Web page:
Non-Functional Requirements – The basis of your software architecture
Posted on January 14, 2016
We constantly hear that new applications should use the latest and greatest application architecture… A few years ago everybody was implementing SOA and Onion Architecture, now its CQRS, Micro Services etc. But how do we make a conscious decision on which architecture to choose? The answer is Non-Functional requirements?
What is Non-Functional requirements?
The Non-Functional Requirements (NFR’s) is all the requirements that are not directly involved with the functionality of the application or service being implemented. The NFR’s are typically related to:
- Performance. The expected number of requests that the need to handle. An example on a Performance NFR
Handle 200 requests / pr second on average. Handle 1000 requests / pr second on peak.
- Security. Any requirements regarding security. This can be regulatory requirements etc. An example could be: All sensitive user data must be encrypted. But security can be graduated. There is a hugh difference between creating a system that registers the trucks of a truck company and a system that registers the passport and driver license at a border crossing. Even though both systems might want to secure the data, the consequences of not doing a proper job, is probably a lot worse in the case of passport registration.
- Maintainability. (The cost of fixing bugs)
- Extensibility (The cost of adding new functionality)
- Testability (How easy it is to test the application)
- Scalability (How easy we can scale the number of requests, performance etc)
- Usability (How easy it is to use the application)
Lawrence Chung has a presentation describing the different types of non functional requirements and ways to classify them.
When do we identify the NFR’s
The NFR’s are typically not defined formally and often they are hard to enforce during development and evaluate before deployment. And if the NFR’s are defined, the business owner typically want everything.
“I want a secure, fast, maintainable system that can be extended and scale.”,
quote, The Typical Ignorant Business Person
This is alright. But it is our job as tech-people to explain the price of the NFR’s and the consequences of ignoring them.
Following a strict old-school agile methodology, the NFR’s should evolve along with the business requirements. But this have proven to be difficult as the NFR’s have a huge impact on how the system is build. Performance is hard to add as a feature if the system has been build using a slow technology. Security is often very hard to add as a feature later – if not thought in from the start of the project, there is a huge chance of lots of open attack vector that can be utilized by evil people.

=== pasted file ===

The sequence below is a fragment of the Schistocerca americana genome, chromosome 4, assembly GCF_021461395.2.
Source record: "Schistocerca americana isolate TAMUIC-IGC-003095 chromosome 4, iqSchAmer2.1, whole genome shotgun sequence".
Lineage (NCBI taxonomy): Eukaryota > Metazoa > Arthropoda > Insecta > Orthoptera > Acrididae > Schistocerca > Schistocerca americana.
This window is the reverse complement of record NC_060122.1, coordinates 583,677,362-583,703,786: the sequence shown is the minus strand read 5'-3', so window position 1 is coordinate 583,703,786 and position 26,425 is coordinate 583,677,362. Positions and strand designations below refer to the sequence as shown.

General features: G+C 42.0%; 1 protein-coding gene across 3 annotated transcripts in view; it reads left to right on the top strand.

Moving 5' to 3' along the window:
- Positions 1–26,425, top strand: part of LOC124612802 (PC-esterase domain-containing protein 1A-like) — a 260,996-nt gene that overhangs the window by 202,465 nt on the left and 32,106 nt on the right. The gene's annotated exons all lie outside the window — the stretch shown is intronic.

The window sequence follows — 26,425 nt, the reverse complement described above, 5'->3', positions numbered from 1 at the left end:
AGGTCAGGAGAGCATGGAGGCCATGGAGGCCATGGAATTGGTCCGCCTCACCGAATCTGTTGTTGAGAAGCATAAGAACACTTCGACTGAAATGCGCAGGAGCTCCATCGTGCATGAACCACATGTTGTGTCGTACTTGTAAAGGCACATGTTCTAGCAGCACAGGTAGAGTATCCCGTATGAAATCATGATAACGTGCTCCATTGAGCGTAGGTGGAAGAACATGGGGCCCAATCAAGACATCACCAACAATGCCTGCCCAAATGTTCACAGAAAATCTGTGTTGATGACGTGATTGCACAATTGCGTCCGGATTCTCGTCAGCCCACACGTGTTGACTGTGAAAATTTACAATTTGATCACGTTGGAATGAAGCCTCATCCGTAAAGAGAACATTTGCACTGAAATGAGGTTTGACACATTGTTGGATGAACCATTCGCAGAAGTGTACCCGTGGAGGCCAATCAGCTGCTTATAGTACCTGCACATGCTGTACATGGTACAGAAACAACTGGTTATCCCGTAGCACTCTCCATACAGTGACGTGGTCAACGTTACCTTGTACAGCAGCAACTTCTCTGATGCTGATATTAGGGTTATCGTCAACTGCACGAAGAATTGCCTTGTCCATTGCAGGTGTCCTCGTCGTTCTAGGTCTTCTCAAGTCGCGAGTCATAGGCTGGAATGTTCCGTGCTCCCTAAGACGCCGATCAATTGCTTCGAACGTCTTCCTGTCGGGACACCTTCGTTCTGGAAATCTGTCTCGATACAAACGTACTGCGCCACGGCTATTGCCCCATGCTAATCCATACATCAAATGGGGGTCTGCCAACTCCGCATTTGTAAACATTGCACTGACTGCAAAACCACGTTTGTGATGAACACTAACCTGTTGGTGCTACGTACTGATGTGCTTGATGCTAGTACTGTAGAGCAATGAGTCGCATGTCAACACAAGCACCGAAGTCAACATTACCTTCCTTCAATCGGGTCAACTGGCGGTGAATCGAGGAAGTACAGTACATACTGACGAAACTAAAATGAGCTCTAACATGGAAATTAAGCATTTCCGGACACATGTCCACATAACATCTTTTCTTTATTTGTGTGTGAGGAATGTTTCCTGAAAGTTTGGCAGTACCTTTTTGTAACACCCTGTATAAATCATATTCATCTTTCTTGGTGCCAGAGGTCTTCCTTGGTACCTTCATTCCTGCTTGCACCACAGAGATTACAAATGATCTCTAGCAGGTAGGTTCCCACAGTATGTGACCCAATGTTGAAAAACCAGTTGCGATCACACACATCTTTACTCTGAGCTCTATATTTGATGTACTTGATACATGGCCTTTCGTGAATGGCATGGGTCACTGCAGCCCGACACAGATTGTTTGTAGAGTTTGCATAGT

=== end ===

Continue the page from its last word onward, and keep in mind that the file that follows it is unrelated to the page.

A more “modern” Agile approach, especially for larger enterprise systems, is the thought of having an architectural runway before the actual implementation of the business value. The runway is a shorter or longer period of time where the general NFR’s can be identified, the interaction with other systems in the enterprise can be identified etc and a prototype of the application architecture (A walking skeleton) can be implemented to verify the ideas.
How do we determine the architecture?
The architecture will, unfortunately, not jump into your arms just because you have defined a se
t of NFR’s. But the NFR’s can be used to determine the application architecture and the design of the application. If performance is of high performance, and architecture where every call to a service have to go through a service broker, e,g, Biztalk, probably isn’t such a great idea. If the business area is changing a lot, extensibility is of high importance, and a very modular architecture is necessary.
No matter what, having a broad knowledge of different types of architecture and their strengths and weaknesses is important.
It is also important to acknowledge that some parts of the business domain might require special treatment, and that could mean that the domain must be implemented in a different way that the rest of the system. If for instance part of the application contains very sensitive data but performance is less important, it might be a good idea to implement this separate from the rest using the proper techniques for that.
It’s all a matter of using the right hammer for the right type of nail. But if you don’t know what type of nail you’re going to use, you might end up with a screwdriver.
NFR’s are not just attached to the general functionality of an application, but also to the individual business requirements which will be handled during a spring. E.g. “The search result must appear within 2 seks.” or “We must be able to process 3000 customers pr. hour between 2am and 5am” are both requirements that are set for a specific user story or feature. And they can be hard to comply with, even though the architecture is well defined up front.